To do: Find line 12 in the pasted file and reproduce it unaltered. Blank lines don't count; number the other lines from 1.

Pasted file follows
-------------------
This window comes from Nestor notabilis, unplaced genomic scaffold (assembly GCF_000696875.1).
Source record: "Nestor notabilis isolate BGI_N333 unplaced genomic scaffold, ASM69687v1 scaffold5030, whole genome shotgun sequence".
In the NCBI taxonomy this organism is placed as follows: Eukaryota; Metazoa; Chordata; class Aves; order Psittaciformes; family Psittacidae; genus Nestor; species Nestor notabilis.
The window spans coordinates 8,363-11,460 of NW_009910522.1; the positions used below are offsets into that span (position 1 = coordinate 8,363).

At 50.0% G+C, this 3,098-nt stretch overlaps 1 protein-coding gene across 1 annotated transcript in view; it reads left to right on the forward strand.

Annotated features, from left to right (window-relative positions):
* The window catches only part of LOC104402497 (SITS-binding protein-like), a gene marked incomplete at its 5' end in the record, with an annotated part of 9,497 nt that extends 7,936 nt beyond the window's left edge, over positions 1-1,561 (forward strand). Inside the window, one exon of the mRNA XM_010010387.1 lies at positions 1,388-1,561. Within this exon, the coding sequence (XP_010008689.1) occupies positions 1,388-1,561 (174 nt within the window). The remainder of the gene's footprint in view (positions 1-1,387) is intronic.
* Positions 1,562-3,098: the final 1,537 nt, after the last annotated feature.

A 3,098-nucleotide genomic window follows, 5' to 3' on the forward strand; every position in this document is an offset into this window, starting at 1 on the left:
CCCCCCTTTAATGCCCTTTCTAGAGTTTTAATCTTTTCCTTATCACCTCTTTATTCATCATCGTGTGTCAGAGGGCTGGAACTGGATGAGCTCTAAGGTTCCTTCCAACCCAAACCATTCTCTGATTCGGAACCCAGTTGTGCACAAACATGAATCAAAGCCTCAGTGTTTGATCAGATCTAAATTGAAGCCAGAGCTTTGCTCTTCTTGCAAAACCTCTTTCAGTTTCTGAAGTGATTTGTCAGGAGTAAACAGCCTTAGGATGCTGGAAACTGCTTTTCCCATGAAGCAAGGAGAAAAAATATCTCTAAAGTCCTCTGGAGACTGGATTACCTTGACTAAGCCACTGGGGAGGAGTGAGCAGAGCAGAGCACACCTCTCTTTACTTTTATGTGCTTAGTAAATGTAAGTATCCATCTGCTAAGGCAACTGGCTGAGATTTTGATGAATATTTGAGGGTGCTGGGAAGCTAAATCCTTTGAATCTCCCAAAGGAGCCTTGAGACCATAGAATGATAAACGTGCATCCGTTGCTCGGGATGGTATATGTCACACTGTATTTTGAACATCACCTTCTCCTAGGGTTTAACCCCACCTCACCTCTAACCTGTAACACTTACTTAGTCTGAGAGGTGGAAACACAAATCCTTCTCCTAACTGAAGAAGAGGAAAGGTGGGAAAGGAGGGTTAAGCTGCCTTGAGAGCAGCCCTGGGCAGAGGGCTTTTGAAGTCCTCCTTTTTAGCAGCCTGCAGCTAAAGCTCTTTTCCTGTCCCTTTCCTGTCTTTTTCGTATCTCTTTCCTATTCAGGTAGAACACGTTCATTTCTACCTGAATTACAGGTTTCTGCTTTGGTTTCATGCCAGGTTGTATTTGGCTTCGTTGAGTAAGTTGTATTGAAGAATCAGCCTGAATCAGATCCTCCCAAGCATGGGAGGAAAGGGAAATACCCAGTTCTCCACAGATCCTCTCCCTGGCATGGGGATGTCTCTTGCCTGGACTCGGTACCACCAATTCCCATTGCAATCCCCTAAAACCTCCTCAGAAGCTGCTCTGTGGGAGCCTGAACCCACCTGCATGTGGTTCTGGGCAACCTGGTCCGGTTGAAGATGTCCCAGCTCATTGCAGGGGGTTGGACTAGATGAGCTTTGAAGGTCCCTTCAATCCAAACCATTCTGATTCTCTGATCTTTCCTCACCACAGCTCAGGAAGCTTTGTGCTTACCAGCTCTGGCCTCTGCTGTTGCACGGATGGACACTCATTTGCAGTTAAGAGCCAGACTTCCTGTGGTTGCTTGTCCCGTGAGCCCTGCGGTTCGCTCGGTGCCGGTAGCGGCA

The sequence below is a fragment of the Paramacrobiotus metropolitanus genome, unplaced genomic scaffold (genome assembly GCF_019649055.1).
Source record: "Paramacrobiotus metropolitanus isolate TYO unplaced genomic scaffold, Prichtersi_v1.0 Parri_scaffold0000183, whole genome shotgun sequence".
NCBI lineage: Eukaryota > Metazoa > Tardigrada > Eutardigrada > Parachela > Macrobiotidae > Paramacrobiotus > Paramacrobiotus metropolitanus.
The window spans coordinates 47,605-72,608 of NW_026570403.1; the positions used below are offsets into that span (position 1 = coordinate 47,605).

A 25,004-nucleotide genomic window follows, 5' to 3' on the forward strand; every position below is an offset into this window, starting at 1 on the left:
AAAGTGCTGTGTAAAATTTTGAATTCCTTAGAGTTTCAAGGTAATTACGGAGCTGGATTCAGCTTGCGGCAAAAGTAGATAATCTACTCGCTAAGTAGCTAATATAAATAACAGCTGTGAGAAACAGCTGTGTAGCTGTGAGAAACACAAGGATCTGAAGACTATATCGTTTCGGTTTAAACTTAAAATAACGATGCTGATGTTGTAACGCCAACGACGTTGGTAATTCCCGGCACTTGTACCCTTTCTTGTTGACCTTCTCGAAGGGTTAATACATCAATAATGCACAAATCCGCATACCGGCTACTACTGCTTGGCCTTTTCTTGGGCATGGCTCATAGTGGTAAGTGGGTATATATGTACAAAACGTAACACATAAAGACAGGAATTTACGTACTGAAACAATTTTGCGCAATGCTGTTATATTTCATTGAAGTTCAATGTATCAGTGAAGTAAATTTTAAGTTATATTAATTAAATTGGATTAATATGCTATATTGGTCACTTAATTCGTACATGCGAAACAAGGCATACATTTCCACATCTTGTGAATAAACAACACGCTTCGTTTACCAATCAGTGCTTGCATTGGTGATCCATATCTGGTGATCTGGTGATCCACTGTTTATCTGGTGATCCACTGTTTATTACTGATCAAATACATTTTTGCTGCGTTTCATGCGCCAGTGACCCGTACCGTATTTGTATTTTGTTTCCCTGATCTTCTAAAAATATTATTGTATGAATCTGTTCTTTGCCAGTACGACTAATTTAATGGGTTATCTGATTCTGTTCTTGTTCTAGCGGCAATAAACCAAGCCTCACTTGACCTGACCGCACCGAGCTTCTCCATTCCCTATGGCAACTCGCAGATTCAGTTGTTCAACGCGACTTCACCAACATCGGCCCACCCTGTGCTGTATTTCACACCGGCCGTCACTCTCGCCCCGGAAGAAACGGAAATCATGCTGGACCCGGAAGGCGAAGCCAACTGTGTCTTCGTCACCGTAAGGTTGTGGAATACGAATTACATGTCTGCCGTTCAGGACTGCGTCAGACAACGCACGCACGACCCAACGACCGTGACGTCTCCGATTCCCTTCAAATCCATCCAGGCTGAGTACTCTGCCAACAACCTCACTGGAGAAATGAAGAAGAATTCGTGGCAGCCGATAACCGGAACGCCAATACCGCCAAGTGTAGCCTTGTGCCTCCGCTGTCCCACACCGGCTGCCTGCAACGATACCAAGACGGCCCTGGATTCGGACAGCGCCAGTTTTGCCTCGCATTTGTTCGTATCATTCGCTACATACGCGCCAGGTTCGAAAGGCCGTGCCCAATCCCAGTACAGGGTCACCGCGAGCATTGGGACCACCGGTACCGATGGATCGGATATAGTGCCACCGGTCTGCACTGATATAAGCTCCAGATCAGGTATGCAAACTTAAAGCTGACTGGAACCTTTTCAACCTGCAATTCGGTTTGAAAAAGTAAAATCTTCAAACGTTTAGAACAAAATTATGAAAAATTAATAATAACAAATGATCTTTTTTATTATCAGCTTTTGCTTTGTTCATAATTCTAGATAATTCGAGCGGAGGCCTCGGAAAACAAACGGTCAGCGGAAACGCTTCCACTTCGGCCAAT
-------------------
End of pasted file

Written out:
Source record: "Paramacrobiotus metropolitanus isolate TYO unplaced genomic scaffold, Prichtersi_v1.0 Parri_scaffold0000183, whole genome shotgun sequence".